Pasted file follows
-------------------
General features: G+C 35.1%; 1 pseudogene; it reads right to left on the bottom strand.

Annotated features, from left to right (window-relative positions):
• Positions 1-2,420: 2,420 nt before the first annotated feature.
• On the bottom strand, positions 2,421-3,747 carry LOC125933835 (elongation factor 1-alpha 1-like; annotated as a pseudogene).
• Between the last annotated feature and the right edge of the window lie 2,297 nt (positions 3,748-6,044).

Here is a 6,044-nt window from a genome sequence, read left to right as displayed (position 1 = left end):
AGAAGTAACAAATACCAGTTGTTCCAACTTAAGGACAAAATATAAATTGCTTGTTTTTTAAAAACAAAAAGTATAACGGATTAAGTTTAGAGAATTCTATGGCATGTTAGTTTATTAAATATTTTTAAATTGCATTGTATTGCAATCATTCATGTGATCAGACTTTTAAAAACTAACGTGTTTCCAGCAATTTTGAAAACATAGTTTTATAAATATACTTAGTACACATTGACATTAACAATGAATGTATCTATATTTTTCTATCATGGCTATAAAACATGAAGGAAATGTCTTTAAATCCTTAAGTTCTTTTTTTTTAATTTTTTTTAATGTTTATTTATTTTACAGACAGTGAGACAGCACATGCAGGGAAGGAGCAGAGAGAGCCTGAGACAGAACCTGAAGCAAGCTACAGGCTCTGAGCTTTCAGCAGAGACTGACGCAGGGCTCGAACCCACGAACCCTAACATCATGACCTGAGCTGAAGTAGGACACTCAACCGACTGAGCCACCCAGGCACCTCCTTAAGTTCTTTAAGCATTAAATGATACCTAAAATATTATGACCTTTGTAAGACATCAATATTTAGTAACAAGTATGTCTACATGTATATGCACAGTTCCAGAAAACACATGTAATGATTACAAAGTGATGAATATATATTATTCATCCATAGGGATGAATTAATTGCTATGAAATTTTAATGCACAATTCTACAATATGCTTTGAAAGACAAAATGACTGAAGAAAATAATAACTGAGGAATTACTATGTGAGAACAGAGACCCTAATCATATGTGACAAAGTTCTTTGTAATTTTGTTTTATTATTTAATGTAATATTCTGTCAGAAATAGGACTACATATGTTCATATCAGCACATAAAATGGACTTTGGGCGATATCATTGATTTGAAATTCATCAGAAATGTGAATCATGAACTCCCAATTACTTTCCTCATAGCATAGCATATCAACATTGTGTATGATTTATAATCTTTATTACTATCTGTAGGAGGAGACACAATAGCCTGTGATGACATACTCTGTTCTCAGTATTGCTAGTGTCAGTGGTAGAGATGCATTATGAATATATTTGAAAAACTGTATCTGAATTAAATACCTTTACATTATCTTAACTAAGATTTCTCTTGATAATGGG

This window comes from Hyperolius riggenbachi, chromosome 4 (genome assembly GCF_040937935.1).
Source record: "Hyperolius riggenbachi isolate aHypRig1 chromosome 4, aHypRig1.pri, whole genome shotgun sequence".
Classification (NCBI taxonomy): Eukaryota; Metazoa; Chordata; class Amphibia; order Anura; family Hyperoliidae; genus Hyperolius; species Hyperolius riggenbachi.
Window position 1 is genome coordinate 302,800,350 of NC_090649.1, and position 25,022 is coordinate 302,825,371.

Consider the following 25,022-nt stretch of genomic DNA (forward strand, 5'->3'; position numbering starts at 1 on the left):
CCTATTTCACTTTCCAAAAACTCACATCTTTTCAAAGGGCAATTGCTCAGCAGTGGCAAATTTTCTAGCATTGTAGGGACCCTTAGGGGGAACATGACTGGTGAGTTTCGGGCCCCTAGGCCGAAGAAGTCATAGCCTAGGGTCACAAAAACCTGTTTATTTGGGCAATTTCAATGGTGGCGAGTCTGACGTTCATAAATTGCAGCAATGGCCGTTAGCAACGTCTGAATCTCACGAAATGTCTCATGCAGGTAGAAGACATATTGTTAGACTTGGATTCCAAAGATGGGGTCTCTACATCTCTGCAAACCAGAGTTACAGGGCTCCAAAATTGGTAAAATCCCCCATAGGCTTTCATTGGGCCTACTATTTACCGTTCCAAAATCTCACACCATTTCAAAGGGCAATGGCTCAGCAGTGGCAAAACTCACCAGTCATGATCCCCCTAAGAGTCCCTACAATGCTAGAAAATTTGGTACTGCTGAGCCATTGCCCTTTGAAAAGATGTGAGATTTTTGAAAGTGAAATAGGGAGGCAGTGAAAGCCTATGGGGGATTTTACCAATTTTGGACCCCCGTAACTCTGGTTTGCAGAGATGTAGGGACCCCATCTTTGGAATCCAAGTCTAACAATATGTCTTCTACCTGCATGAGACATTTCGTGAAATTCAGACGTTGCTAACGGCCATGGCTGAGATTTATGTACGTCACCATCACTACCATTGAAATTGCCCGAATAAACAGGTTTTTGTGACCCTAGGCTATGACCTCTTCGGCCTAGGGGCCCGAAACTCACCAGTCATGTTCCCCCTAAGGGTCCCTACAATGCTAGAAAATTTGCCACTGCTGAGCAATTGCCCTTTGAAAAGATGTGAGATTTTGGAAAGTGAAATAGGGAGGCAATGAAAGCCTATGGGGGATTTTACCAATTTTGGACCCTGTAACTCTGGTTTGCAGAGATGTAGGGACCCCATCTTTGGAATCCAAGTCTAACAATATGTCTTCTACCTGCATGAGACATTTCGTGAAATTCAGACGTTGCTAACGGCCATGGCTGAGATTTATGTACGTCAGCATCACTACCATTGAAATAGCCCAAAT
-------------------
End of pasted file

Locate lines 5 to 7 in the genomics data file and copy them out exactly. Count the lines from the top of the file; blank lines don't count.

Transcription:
• Between the last annotated feature and the right edge of the window lie 2,297 nt (positions 3,748-6,044).

Here is a 6,044-nt window from a genome sequence, read left to right as displayed (position 1 = left end):
AGAAGTAACAAATACCAGTTGTTCCAACTTAAGGACAAAATATAAATTGCTTGTTTTTTAAAAACAAAAAGTATAACGGATTAAGTTTAGAGAATTCTATGGCATGTTAGTTTATTAAATATTTTTAAATTGCATTGTATTGCAATCATTCATGTGATCAGACTTTTAAAAACTAACGTGTTTCCAGCAATTTTGAAAACATAGTTTTATAAATATACTTAGTACACATTGACATTAACAATGAATGTATCTATATTTTTCTATCATGGCTATAAAACATGAAGGAAATGTCTTTAAATCCTTAAGTTCTTTTTTTTTAATTTTTTTTAATGTTTATTTATTTTACAGACAGTGAGACAGCACATGCAGGGAAGGAGCAGAGAGAGCCTGAGACAGAACCTGAAGCAAGCTACAGGCTCTGAGCTTTCAGCAGAGACTGACGCAGGGCTCGAACCCACGAACCCTAACATCATGACCTGAGCTGAAGTAGGACACTCAACCGACTGAGCCACCCAGGCACCTCCTTAAGTTCTTTAAGCATTAAATGATACCTAAAATATTATGACCTTTGTAAGACATCAATATTTAGTAACAAGTATGTCTACATGTATATGCACAGTTCCAGAAAACACATGTAATGATTACAAAGTGATGAATATATATTATTCATCCATAGGGATGAATTAATTGCTATGAAATTTTAATGCACAATTCTACAATATGCTTTGAAAGACAAAATGACTGAAGAAAATAATAACTGAGGAATTACTATGTGAGAACAGAGACCCTAATCATATGTGACAAAGTTCTTTGTAATTTTGTTTTATTATTTAATGTAATATTCTGTCAGAAATAGGACTACATATGTTCATATCAGCACATAAAATGGACTTTGGGCGATATCATTGATTTGAAATTCATCAGAAATGTGAATCATGAACTCCCAATTACTTTCCTCATAGCATAGCATATCAACATTGTGTATGATTTATAATCTTTATTACTATCTGTAGGAGGAGACACAATAGCCTGTGATGACATACTCTGTTCTCAGTATTGCTAGTGTCAGTGGTAGAGATGCATTATGAATATATTTGAAAAACTGTATCTGAATTAAATACCTTTACATTATCTTAACTAAGATTTCTCTTGATAATGGG